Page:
Disability Support Services
Access for all abilities
Our clients are individuals, families and the greater community. To all of them we offer social-connections programs, support-network creation and maintenance and the provision of resources, referrals and education that soon will include leadership training.
Our definition of disability is broad. It includes physical, intellectual/developmental and mental health disabilities. We recognize that disability can be both visible and invisible.
For individuals with all types of disabilities, we:
- assist them in the difficult process of applying to receive and renew government support like Supplemental Security Income (SSI) and Social Security Disability Insurance (SSDI);
- ensure vital services like financial aid;
- find resources for and referrals to housing, legal and medical assistance, including finding those who accept our clients’ insurance; and
- We plan, organize and create online and in-person programming through TIKVAH, our social group for adults 18 years old and up.
For our families, we:
- provide them crucial guidance navigating programs like Individualized Educational (IEP) and 504 plans in the public schools that offer academic and social support for their children;
- help parents and guardians plan for the future; and
- through our support group for families, we provide a space to connect and share resources.
And for the greater Portland community, we:
- educate providers about accessibility in their institutions, thus growing our partnerships; and
- collaborate for special occasions like holiday celebrations.
ONLINE COMMUNITY GROUPS
Coming Together: A bi-monthly virtual get together for caregivers and parents of children and adults with disabilities to share their thoughts and feelings during this unprecedented time. Email Shayna Sigman at email@example.com for more information or to register.
TIKVAH Social Group: A bi-monthly social group for people with Disabilities ages 18 and up. Email firstname.lastname@example.org to register.
Modified Services in response to the COVID-19 Pandemic
Currently, JFCS is unable to offer its regular in-person events for community members, but we’re still available to help. If you need financial resources or mental health assistance, please don’t hesitate to reach out to Janet Menashe at email@example.com.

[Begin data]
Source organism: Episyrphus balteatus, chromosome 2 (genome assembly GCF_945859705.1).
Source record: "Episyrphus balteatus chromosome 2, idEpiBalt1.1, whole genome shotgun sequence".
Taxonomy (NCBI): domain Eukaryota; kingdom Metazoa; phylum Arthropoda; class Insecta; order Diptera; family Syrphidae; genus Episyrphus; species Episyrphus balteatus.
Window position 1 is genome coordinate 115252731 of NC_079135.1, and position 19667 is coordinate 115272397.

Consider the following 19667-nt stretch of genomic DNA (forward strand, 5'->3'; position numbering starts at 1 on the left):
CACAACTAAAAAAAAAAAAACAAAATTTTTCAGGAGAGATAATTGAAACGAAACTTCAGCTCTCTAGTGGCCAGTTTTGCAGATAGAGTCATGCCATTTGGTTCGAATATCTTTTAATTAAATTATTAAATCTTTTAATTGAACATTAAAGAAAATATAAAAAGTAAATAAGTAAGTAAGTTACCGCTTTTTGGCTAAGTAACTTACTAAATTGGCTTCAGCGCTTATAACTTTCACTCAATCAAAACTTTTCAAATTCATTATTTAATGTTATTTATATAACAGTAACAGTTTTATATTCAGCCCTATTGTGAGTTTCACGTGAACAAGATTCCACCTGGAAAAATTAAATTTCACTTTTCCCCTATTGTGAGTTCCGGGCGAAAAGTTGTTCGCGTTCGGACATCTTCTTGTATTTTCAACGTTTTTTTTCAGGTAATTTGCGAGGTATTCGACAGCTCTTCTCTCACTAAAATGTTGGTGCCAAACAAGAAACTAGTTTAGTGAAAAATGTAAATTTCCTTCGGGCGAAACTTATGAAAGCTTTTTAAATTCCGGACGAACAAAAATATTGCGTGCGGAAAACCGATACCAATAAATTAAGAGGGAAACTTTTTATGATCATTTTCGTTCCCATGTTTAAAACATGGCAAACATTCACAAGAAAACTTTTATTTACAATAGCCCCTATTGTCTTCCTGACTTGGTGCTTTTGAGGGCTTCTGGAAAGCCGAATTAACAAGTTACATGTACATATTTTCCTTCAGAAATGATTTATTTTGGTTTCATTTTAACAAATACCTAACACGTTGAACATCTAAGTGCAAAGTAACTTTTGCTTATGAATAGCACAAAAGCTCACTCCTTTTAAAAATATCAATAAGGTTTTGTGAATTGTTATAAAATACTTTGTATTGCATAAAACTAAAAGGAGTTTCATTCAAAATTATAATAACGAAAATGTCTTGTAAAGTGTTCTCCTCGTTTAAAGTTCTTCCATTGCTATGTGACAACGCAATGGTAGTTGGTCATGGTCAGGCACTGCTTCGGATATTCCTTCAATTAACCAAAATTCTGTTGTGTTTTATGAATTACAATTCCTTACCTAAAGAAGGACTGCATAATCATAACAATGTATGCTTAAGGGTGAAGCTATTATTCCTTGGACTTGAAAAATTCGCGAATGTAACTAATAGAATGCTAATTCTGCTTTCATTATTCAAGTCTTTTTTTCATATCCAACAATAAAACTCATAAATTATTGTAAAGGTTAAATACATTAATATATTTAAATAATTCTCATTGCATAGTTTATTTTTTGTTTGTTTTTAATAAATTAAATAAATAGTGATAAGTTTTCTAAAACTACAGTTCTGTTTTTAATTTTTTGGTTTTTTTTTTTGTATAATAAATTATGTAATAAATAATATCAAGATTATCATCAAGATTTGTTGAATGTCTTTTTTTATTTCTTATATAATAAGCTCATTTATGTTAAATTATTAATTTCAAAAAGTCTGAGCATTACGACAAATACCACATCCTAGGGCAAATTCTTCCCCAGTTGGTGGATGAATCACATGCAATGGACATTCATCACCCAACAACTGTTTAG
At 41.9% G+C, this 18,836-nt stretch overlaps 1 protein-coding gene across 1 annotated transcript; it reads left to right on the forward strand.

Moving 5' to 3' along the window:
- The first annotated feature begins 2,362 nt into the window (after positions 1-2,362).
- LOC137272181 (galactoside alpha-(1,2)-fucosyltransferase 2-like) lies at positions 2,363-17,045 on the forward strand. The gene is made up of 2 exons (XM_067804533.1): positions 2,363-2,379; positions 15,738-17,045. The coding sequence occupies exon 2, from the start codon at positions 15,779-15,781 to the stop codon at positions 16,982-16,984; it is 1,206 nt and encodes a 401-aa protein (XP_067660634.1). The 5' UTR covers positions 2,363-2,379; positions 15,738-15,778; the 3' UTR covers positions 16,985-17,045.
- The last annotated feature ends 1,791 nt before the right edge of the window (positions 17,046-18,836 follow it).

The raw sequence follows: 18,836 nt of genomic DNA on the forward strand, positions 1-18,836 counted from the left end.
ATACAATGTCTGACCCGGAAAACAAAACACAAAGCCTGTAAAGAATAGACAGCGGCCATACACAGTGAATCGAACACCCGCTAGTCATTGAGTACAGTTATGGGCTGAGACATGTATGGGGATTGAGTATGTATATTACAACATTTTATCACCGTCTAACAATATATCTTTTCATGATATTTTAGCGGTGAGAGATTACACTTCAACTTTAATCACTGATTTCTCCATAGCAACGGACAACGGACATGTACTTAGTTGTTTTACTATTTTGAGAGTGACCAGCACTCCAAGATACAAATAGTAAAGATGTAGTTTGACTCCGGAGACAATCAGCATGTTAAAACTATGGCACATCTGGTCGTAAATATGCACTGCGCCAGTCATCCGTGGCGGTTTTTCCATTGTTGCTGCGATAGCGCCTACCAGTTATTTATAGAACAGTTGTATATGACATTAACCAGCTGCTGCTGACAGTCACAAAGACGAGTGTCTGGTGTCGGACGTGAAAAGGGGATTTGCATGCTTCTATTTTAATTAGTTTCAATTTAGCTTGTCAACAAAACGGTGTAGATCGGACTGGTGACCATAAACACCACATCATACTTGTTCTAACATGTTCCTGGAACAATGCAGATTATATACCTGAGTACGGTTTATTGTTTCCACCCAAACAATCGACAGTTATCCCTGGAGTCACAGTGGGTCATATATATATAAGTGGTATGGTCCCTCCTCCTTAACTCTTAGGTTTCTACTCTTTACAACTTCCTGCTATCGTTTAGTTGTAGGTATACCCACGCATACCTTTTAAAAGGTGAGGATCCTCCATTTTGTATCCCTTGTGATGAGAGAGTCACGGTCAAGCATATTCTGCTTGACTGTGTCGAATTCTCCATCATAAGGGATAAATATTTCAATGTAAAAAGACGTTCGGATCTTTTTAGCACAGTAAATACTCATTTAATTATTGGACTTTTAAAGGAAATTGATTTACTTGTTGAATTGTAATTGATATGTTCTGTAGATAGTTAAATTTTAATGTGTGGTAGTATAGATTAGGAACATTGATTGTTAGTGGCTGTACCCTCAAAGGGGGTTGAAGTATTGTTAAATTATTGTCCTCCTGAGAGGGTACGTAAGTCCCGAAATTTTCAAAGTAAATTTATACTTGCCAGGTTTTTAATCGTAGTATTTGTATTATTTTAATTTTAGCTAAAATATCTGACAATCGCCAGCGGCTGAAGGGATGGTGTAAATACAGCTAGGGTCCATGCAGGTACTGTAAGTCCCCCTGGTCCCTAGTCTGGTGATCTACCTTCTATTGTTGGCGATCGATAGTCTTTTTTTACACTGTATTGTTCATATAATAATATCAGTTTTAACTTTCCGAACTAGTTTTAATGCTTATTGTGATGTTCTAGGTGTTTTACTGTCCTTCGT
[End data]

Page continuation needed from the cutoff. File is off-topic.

Click here for a comprehensive list of community resources.
To download a printable PDF of our upcoming events, click here.
Shayna Sigman, MSW, CSWA (she/her) is the Disability Support Services Manager. She received her Master of Social Work from Washington University in St. Louis in 2016. She has a decade of experience working in camp and after-school programs. In her most recent work she focused on creating accommodations for children with disabilities and training staff on inclusive practices. In her free time, Shayna loves the outdoors, reading, diving into art and music, and exploring new cultures through food.
Janet Menashe (she/her), the Senior Disability Case Manager, was born and raised in the Pacific Northwest. Janet graduated from Oregon State University with a Bachelor of Science degree in Institutional Management and Dietetics and a minor in Business Administration. Janet joined Jewish Family and Child Services in April of 2015 as a skills trainer with the Partners for Independence Program. In her previous line of work she worked with people with disabilities to build skills that would help them become independent. She has also been a member of The TASK Advisory Board since it was created and helped with the Kehillah Housing project. Janet enjoys spending time with family and friends, along with traveling, knitting, and reading.
The Disability Support Services’ tagline says it all: Access for all abilities.
But what does that actually mean?
Access means that all spaces in which one dwells are available to the person using, engaging with and existing in them.
Physical, technology and social spaces all must be accessible to everyone. And that includes our clients, who are adults with physical or developmental disabilities and parents and guardians who care for a child or children with disabilities.
Further, “access” means more than removing barriers to entry (like a ramp to a front door). Access means making everything we do actively welcoming and approachable, usable, accessible.
Shayna Sigman, Disability Support Services Manager, says, “And we use the word ‘abilities’ because we take a strength-based approach to our work and we focus on all that our clients can do.”
Importantly, our DSS program advocates, via partnerships and referrals, for access for all abilities in other Jewish institutions, too. Accessibility for all means exactly that.
Disability Support Services
“I’m 75, and my son is 50. Help from JFCS is indispensable as we plan for the years ahead.”